The Fashionistas Guide to Japanese Fashion Tribes - Essay Prowess

The Fashionistas Guide to Japanese Fashion Tribes

The Fashionistas Guide to Japanese Fashion Tribes


The Fashionistas Guide to Japanese Fashion Tribes


Gender is the wide range of biological, behavioral, mental and physical characteristics relating to, and outlining the difference between femininity and masculinity. However, gender identity is a subjective experience and the individual’s personal sense of being either a man or a woman. However, different societies provide features besides sexual organs, that define gender identity such as dressing codes, gender roles among others that help to identify their members in terms of either male or female. This paper pays high attention to how fashion has led to the rise of new features of identifying gender among some of the Japanese tribes.

The vibrant and outlandish fashionistas of Tokyo have led to a change of fashion in japan in a rate that is almost impossible to document without instantly being out of date. However, there are some tribes in japan that have managed to change with technological changes of fashion without abolishing their true societal origins. Apparently, there are several tribes that have evolved that one cannot miss encountering them in any time one happen to tour to the Japanese capital (Okazaki & Johnson, 2013).

For example, the changing fashion have led to the rise of a group of youngsters that refer themselves as the roller family that has seriously assumed the business of dancing to old rock and roll in large numbers especially during the afternoons of both Saturday and Sunday at the entrances of Yoyogi park without failing. However, this dancing group is believed to be part of the Yoyogi furniture that has been in existence since 1990 (Keet & Manabe, 2007).

The rollers of the Yoyogi Park

The dancing group is characterized by receding hairlines bullied into thinking quiffs. Moreover, on the border of Shibula and Harajuku districts, there have emerged Grimoire, which is a shop furnished with accessories and cloths located a convenient point targeting the Dolly Kei movement. The followers of this movement dress velvets, rich embroidery and silks that distinguish themselves from non-followers. This movement emerged in 2010 seemly when the interested brothers and sisters started shopping some of these attires in this Grimoire shop and has emerged as genuine contenders in the world of Tokyo fashion (Okazaki & Johnson, 2013).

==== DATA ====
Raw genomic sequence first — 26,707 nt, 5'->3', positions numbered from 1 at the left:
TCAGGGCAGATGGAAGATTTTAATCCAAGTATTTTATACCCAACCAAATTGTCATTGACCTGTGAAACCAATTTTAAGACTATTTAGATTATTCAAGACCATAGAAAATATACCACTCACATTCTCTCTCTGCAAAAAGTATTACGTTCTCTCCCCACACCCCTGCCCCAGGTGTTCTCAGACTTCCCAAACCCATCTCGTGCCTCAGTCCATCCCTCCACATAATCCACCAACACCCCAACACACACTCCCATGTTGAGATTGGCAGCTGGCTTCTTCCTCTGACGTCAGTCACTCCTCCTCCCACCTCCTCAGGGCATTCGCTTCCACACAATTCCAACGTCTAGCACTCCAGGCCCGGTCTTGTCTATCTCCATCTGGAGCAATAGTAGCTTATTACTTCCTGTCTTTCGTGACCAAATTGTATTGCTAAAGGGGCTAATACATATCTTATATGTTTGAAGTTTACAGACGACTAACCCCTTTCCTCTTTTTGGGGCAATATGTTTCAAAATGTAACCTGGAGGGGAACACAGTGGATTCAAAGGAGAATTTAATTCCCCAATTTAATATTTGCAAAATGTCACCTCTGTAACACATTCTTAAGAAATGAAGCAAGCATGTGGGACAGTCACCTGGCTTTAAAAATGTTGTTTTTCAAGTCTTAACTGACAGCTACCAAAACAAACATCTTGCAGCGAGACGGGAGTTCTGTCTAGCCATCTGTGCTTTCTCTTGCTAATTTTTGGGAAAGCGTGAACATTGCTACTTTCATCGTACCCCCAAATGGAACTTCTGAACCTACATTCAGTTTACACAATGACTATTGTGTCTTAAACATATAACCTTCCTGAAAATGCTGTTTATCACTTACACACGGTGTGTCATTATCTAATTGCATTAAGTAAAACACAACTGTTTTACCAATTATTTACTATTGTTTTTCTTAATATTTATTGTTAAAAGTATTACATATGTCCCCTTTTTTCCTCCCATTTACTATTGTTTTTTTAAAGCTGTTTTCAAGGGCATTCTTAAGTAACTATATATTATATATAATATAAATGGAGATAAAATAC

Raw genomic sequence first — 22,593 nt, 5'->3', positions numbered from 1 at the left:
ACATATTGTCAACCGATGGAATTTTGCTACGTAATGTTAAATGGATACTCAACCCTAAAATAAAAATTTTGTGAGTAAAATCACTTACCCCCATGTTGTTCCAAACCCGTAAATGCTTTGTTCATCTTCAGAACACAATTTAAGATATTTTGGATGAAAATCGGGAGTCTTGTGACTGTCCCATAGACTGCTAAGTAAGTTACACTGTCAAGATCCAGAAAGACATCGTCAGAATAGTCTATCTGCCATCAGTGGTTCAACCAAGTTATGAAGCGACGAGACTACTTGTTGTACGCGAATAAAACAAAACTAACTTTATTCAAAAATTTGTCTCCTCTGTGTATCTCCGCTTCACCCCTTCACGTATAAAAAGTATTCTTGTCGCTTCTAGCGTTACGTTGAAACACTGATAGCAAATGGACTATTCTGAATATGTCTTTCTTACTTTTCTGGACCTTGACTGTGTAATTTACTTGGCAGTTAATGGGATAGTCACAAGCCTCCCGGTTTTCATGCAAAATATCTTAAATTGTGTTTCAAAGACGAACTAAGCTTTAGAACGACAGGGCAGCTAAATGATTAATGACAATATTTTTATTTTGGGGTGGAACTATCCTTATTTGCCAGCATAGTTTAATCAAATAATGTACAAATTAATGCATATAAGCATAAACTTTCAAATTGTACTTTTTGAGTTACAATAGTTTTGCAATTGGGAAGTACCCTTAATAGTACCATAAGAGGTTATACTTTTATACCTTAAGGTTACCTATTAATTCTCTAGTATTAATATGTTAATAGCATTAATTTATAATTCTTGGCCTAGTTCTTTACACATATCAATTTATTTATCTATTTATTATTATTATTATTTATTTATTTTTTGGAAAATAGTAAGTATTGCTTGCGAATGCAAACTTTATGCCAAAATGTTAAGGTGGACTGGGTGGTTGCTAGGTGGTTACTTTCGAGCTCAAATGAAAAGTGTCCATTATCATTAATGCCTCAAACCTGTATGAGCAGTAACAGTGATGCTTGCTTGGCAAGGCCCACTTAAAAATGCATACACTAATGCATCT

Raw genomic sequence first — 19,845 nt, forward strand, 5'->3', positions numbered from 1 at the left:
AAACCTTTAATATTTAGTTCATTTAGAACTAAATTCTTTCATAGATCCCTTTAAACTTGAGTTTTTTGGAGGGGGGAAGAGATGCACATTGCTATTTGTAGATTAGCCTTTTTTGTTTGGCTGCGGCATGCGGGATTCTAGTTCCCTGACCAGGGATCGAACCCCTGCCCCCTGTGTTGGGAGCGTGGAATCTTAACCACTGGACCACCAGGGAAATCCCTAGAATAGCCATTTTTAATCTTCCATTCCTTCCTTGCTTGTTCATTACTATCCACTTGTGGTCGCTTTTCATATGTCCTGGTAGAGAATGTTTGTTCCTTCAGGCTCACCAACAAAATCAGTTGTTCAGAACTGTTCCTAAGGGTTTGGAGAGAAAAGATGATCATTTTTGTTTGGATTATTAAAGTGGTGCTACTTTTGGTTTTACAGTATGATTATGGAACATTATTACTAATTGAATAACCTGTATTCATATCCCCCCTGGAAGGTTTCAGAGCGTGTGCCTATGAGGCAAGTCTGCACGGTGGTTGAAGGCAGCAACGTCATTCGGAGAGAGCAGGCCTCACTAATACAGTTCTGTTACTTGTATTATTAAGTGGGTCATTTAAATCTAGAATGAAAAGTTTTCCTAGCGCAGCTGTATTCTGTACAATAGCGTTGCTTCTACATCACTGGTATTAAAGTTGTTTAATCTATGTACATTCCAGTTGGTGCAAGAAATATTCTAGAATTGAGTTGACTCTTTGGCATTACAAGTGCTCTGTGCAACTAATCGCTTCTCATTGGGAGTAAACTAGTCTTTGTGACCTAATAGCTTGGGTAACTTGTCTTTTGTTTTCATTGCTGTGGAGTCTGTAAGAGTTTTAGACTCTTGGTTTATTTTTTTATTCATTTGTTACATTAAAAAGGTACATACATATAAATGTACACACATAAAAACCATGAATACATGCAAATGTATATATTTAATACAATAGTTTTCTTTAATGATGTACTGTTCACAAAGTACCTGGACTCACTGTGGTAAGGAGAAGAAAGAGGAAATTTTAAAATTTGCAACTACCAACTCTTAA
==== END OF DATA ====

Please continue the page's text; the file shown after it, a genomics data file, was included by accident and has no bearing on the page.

Another Japanese tribe referred to as Lolita tribe that described as cute due to its mode of dressing and decoration that the members adhere to it. The members decorate themselves in a riot of pinks, bonnets, shepherd crooks, frills and aprons.

Lolita fashion

This fashion has been in existence for more than a decade and its unexpected twist in its evolvement have kept it interesting. Moreover, Gosurori resembles Lolita outfit as its members dye in black, have snow-white laces, they edge with pristine, and they apply make-ups in order to match. It is believed that this tribe was part of Harajuku since 1990s, and its increase was, as a result, of the cross-pollination of both Lolita and defunct Visual Kei movement. However, the tribe has high set of love children than anyone can imagine (Walker, 2011).

Besides, Harajuku district was the origin of the Tokyo tribes and were so many that most presses refer the fashionistas as the Harajuku Kei. The fashionistas dress several bright coloured and clashing clothes where both swapped and local accessories take the huge parts of the clothing. In addition, Gyaru Kei sprang up from earlier Ganguro tribe that was characterized by frightening army of teenage girls who modified their hair into tight afros and used to wear blackface during the weekends. This Gyaru tribe is characterized by late-teenage women who had sculpted hair, wear mini-skirts and apply make-ups. Furthermore, the latest Gyaru tribe requires its faithful members to whiten their skins as it has been dictated by the fashion`s ancestral roots. In connection to this tribe is the Gyaru-Oh that is characterized by males who spend more time looking themselves in the mirror similar to females in the Gyaru tribe. It is believed that whatever the Gyarus tribe can undertake, the Gyarus-Oh can do it even better. Furthermore, this tribe has increased due to their awarding of their own tribal bible named as the Men`s Egg (Keet & Manabe, 2007).

Other Japanese tribes who have contributed to the emergence of the Tokyo fashion include the Dolly kei crowd that have their own spiritual home, the Otaku tribe that is defined as the geek chic and its subculture fashionable wing is referred to as the Akiba Kei, that originated from Akihabara. Otaku consists of 48-member-strong girl group, thus named AKB48.Cosplay another tribe that lived was characterized by chintzy fabric and a blue wig. Itasha tribe that was characterized by a gang of drivers that was mostly invisible in the japan capital. Ironically, Itasha referred to the cars that the members drive rather than the people themselves (Macias & Evers, 2007).


It is, therefore, evident that Japanese fashion has evolved that help to identify gender and mostly to attract various tourists all over the world. However, most Japanese youths have made efforts to enhance the improvements of the Japanese tribe.


Keet, P., & Manabe, Y. (2007). The Tokyo look book =: Tōkyō rukku bukku : stylish to spectacular, goth to gyaru, sidewalk to catwalk. Tokyo: Kodansha International.

Macias, P., & Evers, I. (2007). Japanese schoolgirl inferno: Tokyo teen fashion subculture handbook. San Francisco: Chronicle Books.

Okazaki, M., & Johnson, G. (2013). Kawaii!: Japan’s culture of cute. Munich: Prestel. Walker, E. (2011). Style book: Fashionable inspirations. Paris: Fla

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